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on 5 April 2017
I love the appendix.
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on 12 December 1999
In 1991 this book started me on a quest to understand the roots of my Christian faith.It lead me to the conclusion it is impossible to fully appreciate all of Jesus message unless one knows the context and culture and mindset into which his words were originally addressed.An excellent intro to the general reader who is seeking to appreciate the completeness of our Lord's teaching.
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The authors make a very convincing case that the Synoptic Gospels (Mathew, Mark and Luke) were based on a lost Hebrew text. The translation into Greek was not idiomatic but literal and that is why many of the words of Jesus do not seem to make sense. These Gospels are full of Hebrew idioms and expressions that were taken literally into the Greek and subsequent translations of other languages. Most of the idioms that Jesus used can be understood only in a Hebrew context. The assumption that the entire New Testament was originally communicated in Greek has led to significant misunderstandings on the part of both scholars and laypersons.

Firstly, the authors examine the Aramaic and Greek theories. Contrary to the consensus, it now appears that Hebrew was very much alive as a spoken language at the time of Jesus. The Dead Sea Scrolls also point in this direction. As proof, the authors cite scholars like M H Segal, Matthew Black and Max Wilcox. Many words in the Greek versions are not just poor Greek but actually meaningless Greek, because of the literal translation. The undertext reveals a Hebrew original.

Recent linguistic research confirms that Hebrew was the spoken language of Israel at the time of Christ. This knowledge is enabling scholars to correct the numerous mistranslations in the English text, which was translated from the Greek. Some of the scholars quoted are Jehoshua M Grintz, David Flusser, Moshe Bar-Asher, Pinhas Lapide, Harris Birkeland, William Sanford LaSor, Frank Cross and Abbe J T Milik.

Chapter 4 explores the extra-biblical evidence for Hebrew in the writings of Josephus and the Anti-Nicene Fathers, in the Dead Sea Scrolls, on coins and inscriptions and in Rabbinic literature. The case for Hebrew is overwhelming.

But the most convincing indication of the Hebrew origin of these three Gospels can be found in the text itself. The Hebrew undertext is revealed in the sentence structure and the many literalisms and idioms that are peculiar to Hebrew. The authors provide many examples in which confusing passages immediately become clear when translated back into Hebrew.

Chapter 6 considers the theological error due to mistranslation. Unfortunately there are passages of which the mistranslation has caused significant error and unnecessary theological confusion. Thus, the expression Kingdom of Heaven primarily means the community of believers, not the future kingdom. It also becomes clear that Jesus did indeed claim to be the Saviour, by inter alia referring to himself as the "Green Tree", a messianic title. The book also dispels other myths like the ones about pacifism, martyrdom and giving without discernment.

In the Appendix, David Bivin deals with many particular texts in detail, including Matt 5:3, Luke 23:31, Matt 11:12, Luke 12:49 - 50, Matt 16:19, Matt 5:20, Matt 5:17 & 18 (about the iota and tittle). It is quite disturbing to think that for almost two millennia, believers did not read the true meaning that Jesus intended. How strange that this should only have come to light in the last century, and that most modern translations of the Bible still contain the incorrect and confusing translations!

Black and white photographs and illustrations enhance the text throughout. The book concludes with a bibliography and biographical information on the authors. Understanding the Difficult Words of Jesus is a compelling read, but too short. What it reveals has enormous implications for Christianity. Other books that shed light on this matter are Yeshua: A Guide to the Real Jesus and the Original Church, by Dr Ron Moseley and The Authentic Gospel of Jesus by Geza Vermez.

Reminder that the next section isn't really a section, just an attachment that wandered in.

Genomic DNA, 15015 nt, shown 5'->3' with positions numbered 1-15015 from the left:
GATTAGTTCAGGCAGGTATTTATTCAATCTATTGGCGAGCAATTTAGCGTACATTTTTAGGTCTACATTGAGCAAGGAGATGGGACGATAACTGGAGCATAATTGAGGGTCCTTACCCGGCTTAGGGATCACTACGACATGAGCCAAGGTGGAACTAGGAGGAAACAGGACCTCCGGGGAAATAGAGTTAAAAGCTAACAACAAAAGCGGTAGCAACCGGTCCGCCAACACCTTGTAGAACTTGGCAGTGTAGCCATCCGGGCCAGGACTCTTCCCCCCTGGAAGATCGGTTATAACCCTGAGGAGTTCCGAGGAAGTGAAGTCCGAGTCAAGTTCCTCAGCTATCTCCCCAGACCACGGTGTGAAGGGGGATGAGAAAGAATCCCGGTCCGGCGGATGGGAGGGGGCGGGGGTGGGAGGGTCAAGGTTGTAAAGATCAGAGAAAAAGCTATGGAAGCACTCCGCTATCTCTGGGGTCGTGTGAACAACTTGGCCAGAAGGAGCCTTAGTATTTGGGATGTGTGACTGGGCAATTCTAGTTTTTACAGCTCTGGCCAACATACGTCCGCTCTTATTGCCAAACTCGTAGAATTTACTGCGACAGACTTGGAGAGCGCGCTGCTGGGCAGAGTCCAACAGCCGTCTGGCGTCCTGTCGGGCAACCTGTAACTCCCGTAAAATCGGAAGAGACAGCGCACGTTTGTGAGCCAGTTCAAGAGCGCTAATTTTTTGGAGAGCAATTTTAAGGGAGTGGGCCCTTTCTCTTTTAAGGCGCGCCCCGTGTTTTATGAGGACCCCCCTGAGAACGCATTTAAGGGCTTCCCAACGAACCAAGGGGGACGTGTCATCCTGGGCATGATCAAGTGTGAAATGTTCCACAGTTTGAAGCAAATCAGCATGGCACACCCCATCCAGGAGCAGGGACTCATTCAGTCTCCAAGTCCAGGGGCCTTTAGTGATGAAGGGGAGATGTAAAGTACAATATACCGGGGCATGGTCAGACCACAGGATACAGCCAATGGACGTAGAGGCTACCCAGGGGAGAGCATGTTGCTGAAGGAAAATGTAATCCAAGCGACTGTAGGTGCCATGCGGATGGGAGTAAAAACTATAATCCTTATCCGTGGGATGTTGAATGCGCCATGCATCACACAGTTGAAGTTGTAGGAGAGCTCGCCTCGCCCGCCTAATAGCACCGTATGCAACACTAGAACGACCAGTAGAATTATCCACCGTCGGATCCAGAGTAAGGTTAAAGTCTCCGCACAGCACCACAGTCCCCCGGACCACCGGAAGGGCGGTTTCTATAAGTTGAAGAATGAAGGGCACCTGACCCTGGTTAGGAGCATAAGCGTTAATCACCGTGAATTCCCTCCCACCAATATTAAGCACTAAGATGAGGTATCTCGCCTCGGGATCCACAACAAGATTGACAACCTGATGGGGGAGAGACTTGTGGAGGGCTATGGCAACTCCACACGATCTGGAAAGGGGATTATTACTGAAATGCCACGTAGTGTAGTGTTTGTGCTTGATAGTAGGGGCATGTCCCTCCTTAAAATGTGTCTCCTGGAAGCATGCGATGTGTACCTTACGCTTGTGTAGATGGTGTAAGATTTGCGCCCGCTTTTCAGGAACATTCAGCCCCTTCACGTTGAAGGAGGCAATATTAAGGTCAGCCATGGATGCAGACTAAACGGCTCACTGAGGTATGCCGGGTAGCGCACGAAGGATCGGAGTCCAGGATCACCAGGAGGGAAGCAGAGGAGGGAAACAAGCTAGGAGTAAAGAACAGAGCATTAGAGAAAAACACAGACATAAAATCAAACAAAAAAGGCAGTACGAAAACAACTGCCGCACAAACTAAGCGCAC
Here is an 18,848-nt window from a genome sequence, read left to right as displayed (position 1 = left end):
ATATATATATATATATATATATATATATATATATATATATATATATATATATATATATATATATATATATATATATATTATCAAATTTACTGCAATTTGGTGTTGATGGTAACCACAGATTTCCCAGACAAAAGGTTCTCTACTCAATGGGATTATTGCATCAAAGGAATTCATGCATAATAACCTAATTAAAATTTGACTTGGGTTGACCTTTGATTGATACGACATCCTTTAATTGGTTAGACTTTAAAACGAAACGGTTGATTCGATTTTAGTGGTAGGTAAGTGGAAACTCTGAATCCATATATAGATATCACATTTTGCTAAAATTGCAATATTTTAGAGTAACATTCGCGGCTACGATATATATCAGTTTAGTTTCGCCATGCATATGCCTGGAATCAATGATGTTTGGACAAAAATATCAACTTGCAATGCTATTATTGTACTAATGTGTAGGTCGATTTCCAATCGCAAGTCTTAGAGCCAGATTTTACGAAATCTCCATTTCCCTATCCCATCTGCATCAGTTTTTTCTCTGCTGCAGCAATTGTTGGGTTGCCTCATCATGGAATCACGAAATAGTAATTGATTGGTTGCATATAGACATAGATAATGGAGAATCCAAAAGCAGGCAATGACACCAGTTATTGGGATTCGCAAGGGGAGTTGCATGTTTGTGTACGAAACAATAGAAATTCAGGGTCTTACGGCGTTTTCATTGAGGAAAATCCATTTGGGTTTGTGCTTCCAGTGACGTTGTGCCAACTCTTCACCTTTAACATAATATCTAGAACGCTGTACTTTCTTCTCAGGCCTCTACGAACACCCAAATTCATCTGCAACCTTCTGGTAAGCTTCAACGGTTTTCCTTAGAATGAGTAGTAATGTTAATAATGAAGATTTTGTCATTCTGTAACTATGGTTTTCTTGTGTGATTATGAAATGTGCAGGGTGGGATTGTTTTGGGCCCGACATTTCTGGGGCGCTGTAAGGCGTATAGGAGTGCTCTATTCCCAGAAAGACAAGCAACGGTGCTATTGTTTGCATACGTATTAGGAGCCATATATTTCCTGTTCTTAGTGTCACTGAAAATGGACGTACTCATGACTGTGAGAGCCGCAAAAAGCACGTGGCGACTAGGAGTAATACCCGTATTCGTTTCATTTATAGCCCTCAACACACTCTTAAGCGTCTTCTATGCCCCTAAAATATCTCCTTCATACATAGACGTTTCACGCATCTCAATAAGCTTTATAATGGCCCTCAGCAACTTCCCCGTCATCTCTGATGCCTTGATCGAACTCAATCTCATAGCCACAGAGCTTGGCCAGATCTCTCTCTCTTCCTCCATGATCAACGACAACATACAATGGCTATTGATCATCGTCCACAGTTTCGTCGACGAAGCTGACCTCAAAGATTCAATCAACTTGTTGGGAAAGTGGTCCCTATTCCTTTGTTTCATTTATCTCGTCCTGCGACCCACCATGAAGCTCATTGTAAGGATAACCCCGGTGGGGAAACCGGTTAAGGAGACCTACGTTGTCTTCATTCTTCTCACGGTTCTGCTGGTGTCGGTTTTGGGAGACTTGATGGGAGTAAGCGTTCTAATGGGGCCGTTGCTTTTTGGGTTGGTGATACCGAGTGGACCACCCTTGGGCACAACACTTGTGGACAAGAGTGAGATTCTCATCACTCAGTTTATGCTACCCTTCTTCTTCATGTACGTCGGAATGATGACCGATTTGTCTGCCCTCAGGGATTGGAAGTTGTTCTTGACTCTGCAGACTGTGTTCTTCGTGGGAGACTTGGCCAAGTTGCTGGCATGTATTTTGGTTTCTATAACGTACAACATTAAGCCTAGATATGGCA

Kabbalah of Yeshua by Zusha Kalet

Yeshua by Yaacov Rambsel
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on 19 July 2012
This book is based on the eccentric idea that there is a Hebrew, rather than an Aramaic original to the Greek gospels and the authors take up fifty-four pages before they get to the `difficult words' promised in the title. Then they do so rather vaguely. It isn't until the appendix that these are fully explored in any detail and then one saying gets a disproportionate amount of attention: sixteen whole pages.

The authors are clearly very knowledgeable about Aramaic and Hebrew but they perpetuate the mistaken idea the `abba' means `daddy.'

There is a doctrinal bias towards pietism - the `kingdom' is something in our hearts, not our politics; pacifism is a mistake.

I cannot take seriously anyone who quotes approvingly from The Living Bible as an authoritative translation.

However, there are some good things within these pages: some of Jesus's parables are compared with the sayings of other rabbis of his time and Jesus's sayings about almsgiving and the law are explained by studying what they could and could not mean to a First century Jew
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on 5 May 2009
again for a very short book, I think this is one of the better books on my shelf.

The book creates a very good argument for an underlying hebrew (not aramaic) text for the gospels and provides for some superb evidence.

What is more it looks at some very difficult verses which have been 'done to death' through so many different interpretations. This book is an absolute read for those who consider themselves to be avid students of the word.

Some may say the authors have a vested interest in promoting their own conclusions, but I do not agree. If the evidence supports a case then we should accept the case. We work this way in the legal system, why will we not do it when we come to the scriptures.
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on 6 April 1999
After reading this book I have a different understanding of many of the scriptures that made no sense before. I now do more research into a passage when studying the Bible.
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on 5 August 2011
In trying to understand the difficult words of Jesus I have been searching for a long time. I have gone through many Evangelical teachers and denominations including the Pentecostals, Calvary Chapel, the Anabaptists, some Reformed teachers and preachers, the Jesus Christians (who take Jesus ultra literally) and lately I have been looking into the Orthodox Church.